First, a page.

Cover image: Pope Francis celebrates Mass in the Sistine Chapel on March 14, 2013
(AFP PHOTO/OSSERVATORE ROMANO via Getty Images)
In humble prayer we ask you, almighty God: command that these gifts be borne by the hands of your holy Angel to your altar on high in the sight of your divine majesty
These words, from the first Eucharistic Prayer – also known as the Roman Canon, one of the most ancient prayers of the Church – will be at least somewhat familiar to the majority of English-speaking practising Catholics.
Older Massgoers, or those who attend traditionally-inclined parishes where priests choose to use Eucharistic Prayer 1 as often as possible, may have heard them thousands of times.
One of the great advantages of formal liturgy is that, over time, it imprints itself on your mind. Even on those Sundays when you are preoccupied with worries or doubts, or whether your children are planning to escape from the pew and cause mayhem in the side aisle, you hear the same glorious words and you make the same responses.
You kneel when you need to, even if some part of you is protesting furiously. You repeat the Our Father, a prayer which Jesus himself gave to us and which has been said by almost every Christian who has ever lived, and the Creed, which Catholics have been saying every Sunday for more than a millennium and a half. It gets into your bones. You don’t have to come up with your own words, or impress anyone with your individual eloquence.
You can simply speak with the Church.
An acquaintance of mine once suggested that the Mass resembles a long free verse poem. I consider this an incredibly fascinating and fruitful insight. After all, what is poetry but the use of words to grapple with things that cannot quite be said? TS Eliot, in the great poem East Coker, calls the poetic endeavour “a raid on the inarticulate”, which is to say we must recognise that there is something else behind words, of which we can nevertheless find little glimpses if we use language with an eye to precision and beauty and transcendence.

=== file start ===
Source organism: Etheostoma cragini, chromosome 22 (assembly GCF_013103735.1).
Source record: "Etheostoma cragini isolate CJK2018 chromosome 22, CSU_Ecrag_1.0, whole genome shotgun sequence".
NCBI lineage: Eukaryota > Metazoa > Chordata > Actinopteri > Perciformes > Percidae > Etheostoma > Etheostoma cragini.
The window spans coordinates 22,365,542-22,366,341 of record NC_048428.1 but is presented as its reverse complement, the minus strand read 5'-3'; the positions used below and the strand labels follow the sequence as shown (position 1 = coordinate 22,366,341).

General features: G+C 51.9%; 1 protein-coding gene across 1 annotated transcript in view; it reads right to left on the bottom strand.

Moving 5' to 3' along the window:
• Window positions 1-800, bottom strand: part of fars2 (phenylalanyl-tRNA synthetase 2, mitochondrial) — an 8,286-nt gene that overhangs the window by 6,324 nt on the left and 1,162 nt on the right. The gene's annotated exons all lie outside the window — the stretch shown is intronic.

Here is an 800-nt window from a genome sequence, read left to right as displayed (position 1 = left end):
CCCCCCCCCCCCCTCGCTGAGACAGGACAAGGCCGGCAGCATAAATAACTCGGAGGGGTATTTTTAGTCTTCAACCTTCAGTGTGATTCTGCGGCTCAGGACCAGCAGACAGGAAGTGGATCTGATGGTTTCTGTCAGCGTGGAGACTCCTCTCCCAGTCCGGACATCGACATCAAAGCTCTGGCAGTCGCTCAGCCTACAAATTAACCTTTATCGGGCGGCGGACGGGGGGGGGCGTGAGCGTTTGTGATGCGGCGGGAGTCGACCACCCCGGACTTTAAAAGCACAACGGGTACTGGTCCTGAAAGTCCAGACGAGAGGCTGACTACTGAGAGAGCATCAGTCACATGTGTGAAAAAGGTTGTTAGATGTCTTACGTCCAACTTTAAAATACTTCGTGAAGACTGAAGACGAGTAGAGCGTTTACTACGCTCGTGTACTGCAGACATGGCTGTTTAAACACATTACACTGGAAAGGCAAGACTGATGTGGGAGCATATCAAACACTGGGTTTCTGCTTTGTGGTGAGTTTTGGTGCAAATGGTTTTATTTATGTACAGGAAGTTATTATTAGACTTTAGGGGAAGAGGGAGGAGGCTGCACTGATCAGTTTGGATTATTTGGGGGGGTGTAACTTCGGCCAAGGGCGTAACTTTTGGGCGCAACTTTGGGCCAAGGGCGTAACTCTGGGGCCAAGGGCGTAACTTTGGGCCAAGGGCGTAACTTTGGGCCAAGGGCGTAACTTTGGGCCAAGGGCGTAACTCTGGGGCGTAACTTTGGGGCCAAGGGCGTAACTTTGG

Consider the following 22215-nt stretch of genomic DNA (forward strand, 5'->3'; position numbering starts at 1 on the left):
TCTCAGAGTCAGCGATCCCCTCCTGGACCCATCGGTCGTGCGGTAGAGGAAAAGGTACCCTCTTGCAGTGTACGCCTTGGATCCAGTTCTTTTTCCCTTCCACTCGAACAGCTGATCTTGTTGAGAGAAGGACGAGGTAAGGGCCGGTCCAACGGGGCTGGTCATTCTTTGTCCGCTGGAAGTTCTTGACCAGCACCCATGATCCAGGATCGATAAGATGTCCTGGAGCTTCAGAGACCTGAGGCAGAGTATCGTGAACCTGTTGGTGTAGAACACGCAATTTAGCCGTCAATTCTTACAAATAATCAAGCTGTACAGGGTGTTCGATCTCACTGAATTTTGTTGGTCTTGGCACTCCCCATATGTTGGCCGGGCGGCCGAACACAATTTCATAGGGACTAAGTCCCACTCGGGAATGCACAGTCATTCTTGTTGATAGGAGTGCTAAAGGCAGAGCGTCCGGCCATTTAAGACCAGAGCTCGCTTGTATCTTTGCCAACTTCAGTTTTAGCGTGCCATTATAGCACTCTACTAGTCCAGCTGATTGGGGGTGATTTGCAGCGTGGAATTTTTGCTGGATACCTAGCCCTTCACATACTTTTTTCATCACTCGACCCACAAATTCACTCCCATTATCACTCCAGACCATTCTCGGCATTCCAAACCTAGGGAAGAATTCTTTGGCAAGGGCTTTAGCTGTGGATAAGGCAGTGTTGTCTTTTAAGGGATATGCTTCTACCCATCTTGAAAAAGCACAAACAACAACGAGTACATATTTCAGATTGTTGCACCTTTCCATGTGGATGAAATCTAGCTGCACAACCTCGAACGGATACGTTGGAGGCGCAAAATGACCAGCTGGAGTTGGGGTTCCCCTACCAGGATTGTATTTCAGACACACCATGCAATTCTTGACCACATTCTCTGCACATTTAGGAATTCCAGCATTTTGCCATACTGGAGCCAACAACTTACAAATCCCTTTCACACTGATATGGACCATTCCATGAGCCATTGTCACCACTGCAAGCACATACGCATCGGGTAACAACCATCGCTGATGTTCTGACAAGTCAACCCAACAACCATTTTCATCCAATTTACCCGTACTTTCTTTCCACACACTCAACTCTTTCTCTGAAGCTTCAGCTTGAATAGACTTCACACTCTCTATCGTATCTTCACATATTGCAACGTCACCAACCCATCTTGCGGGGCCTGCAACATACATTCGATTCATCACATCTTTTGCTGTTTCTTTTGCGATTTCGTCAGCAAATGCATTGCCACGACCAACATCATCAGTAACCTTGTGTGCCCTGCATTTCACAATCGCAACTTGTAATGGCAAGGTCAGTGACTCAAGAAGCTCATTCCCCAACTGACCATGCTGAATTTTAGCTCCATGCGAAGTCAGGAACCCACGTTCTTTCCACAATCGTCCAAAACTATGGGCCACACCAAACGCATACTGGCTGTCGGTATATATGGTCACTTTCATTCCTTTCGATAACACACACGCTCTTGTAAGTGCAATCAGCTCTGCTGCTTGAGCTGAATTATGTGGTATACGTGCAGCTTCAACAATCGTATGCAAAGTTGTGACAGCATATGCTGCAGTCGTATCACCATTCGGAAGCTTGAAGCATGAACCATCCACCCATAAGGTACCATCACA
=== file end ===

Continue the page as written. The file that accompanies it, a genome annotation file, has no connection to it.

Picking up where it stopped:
For example, in his Church Going, Philip Larkin, speaking as an atheist, says of a Christian church, “A serious house on serious earth it is / In whose blent air all our compulsions meet / Are recognised, and robed as destinies”. You could devote many pages of analysis, or long hours of conversation, to explaining these lines, and still not exhaust their depth of meaning. Larkin had a sort of fascination with the attractive – but to him unattainable – consolations of the faith. His short work Days uses a memorable image:
….Where can we live but days? Ah, solving that question Brings the priest and the doctor In their long coats Running over the fields.
Many great poets who were not religious believers, or had an ambivalent attitude to faith, like Seamus Heaney and Ted Hughes, often came from religious backgrounds or had exposure to Christian liturgy, with all its richness, its depth and range, in their early lives.
That many aspects of God’s nature and plans remain mysterious, at least during our earthly lives, has been a longstanding theme of Christian writing. It’s what St Paul was getting at in Corinthians 13: “For now we see through a glass darkly”. In 1 Timothy 6 he uses a different metaphor, describing God as “dwelling in the light which no man can approach unto; whom no man hath see, nor can see”. St Thomas Aquinas, towards the end of his life, famously had a sublime vision of God which led him to regard all his brilliant, detailed and painstaking theological writings as “mere straw”.